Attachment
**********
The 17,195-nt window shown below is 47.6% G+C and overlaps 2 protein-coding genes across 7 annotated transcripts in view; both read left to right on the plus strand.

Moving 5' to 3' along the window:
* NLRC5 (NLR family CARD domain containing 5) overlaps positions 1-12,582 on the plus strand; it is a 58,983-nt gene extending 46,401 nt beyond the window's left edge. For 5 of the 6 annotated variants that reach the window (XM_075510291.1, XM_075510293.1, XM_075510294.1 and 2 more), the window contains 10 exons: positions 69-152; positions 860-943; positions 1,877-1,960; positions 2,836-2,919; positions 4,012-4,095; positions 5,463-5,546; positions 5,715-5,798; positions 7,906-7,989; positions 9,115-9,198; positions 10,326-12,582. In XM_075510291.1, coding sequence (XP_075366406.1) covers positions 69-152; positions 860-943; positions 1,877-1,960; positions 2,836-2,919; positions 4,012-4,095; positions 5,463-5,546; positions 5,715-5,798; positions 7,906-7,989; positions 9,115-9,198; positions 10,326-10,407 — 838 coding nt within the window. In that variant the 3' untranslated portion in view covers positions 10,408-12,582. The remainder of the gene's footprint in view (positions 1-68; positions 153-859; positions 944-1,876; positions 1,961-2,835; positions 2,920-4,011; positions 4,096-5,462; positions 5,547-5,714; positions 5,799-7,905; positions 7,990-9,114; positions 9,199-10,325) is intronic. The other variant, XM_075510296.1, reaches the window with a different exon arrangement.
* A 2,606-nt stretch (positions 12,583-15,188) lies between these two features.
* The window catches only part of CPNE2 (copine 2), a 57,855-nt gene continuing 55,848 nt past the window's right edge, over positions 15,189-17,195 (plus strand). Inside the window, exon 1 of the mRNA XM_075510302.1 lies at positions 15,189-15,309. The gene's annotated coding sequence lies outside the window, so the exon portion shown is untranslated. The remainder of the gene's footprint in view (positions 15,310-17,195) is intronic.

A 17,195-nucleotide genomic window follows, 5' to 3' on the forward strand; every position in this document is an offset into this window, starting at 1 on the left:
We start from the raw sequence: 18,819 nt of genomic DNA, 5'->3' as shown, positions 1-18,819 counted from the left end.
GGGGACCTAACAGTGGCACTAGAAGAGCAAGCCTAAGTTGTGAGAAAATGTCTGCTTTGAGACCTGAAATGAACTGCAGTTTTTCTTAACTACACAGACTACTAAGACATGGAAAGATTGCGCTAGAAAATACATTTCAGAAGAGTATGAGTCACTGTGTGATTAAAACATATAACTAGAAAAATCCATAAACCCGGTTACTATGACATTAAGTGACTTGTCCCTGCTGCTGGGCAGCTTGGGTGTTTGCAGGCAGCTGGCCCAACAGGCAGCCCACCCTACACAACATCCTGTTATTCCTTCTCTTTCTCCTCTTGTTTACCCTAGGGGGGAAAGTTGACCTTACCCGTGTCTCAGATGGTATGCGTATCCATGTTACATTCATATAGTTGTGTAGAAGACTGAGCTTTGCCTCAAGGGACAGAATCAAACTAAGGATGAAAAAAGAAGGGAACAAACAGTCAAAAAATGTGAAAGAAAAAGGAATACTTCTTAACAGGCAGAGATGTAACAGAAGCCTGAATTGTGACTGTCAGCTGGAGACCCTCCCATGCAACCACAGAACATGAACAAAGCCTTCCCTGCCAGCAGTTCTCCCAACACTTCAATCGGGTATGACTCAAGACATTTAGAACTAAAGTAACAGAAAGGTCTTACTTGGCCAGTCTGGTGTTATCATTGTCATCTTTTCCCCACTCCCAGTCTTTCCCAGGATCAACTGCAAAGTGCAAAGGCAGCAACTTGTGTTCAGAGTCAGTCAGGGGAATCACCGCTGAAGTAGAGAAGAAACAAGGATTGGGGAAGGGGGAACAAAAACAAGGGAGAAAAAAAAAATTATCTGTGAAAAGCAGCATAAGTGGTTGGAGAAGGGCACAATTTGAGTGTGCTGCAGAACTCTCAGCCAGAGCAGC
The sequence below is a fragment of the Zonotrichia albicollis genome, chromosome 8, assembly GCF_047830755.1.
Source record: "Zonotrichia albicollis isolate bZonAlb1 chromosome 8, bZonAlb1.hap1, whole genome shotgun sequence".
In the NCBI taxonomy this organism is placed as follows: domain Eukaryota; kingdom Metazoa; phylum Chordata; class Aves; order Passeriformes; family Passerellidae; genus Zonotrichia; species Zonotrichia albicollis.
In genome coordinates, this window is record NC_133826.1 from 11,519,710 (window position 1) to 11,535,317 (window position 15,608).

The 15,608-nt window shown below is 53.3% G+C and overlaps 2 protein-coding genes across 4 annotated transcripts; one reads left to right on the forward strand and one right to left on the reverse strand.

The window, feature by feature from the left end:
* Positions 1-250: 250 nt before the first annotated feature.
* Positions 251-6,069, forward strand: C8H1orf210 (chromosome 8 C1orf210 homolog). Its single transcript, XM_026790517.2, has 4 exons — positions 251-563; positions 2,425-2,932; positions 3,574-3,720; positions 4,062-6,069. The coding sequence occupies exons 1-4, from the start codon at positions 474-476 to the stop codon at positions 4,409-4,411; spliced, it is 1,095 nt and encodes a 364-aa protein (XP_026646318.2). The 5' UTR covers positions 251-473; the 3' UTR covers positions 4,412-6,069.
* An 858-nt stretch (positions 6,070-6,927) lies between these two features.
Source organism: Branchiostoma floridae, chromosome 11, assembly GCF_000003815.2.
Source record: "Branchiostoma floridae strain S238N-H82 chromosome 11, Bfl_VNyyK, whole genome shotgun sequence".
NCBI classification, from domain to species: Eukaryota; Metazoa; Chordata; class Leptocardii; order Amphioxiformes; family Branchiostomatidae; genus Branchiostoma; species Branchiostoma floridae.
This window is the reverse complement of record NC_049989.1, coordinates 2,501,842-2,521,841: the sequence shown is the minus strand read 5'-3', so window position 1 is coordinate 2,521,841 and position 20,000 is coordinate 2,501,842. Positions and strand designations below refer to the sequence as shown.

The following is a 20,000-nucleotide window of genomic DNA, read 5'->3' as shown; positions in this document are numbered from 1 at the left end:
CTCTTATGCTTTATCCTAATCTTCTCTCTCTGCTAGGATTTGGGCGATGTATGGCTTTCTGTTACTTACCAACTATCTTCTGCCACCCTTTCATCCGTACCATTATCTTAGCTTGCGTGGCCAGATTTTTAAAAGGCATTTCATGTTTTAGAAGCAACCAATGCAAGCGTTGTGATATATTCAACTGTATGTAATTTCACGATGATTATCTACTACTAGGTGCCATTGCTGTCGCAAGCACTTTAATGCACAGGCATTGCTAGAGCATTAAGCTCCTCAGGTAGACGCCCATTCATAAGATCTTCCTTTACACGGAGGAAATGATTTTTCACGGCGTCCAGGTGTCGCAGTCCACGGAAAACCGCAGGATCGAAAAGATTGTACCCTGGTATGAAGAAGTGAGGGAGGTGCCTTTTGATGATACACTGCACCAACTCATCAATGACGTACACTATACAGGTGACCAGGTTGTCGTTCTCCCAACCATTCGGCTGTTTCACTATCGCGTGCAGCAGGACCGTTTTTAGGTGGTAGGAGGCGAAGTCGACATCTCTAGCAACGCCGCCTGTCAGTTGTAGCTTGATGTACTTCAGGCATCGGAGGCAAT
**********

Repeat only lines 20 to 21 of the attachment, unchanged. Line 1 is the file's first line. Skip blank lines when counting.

NCBI classification, from domain to species: Eukaryota; Metazoa; Chordata; class Leptocardii; order Amphioxiformes; family Branchiostomatidae; genus Branchiostoma; species Branchiostoma floridae.
This window is the reverse complement of record NC_049989.1, coordinates 2,501,842-2,521,841: the sequence shown is the minus strand read 5'-3', so window position 1 is coordinate 2,521,841 and position 20,000 is coordinate 2,501,842. Positions and strand designations below refer to the sequence as shown.